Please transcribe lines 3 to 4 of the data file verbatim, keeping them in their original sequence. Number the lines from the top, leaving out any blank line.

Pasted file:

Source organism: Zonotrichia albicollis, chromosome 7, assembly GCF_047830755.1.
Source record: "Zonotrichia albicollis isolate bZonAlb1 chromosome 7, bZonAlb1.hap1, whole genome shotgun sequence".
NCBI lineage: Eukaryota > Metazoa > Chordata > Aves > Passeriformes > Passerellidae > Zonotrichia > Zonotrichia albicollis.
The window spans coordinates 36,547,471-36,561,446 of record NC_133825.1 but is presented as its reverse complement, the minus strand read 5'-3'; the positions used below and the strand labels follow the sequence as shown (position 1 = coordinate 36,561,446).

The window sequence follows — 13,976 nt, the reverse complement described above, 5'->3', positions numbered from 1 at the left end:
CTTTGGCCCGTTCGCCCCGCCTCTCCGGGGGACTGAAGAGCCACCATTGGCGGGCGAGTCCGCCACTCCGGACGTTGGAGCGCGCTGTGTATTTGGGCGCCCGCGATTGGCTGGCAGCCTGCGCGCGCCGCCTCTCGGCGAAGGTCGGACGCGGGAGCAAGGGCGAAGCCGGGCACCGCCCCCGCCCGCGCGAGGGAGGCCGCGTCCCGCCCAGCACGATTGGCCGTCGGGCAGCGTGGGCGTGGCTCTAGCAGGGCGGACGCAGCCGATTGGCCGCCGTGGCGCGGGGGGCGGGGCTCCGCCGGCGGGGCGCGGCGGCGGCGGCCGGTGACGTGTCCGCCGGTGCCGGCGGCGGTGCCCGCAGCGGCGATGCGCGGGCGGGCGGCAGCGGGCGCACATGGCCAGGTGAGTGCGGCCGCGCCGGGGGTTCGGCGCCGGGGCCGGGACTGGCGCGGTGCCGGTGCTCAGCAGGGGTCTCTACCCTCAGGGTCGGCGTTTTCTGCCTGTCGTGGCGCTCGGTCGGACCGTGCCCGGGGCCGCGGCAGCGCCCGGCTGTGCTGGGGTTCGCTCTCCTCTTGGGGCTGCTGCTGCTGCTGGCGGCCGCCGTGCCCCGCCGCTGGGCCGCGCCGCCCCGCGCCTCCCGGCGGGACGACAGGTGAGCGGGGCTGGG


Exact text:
NCBI lineage: Eukaryota > Metazoa > Chordata > Aves > Passeriformes > Passerellidae > Zonotrichia > Zonotrichia albicollis.
The window spans coordinates 36,547,471-36,561,446 of record NC_133825.1 but is presented as its reverse complement, the minus strand read 5'-3'; the positions used below and the strand labels follow the sequence as shown (position 1 = coordinate 36,561,446).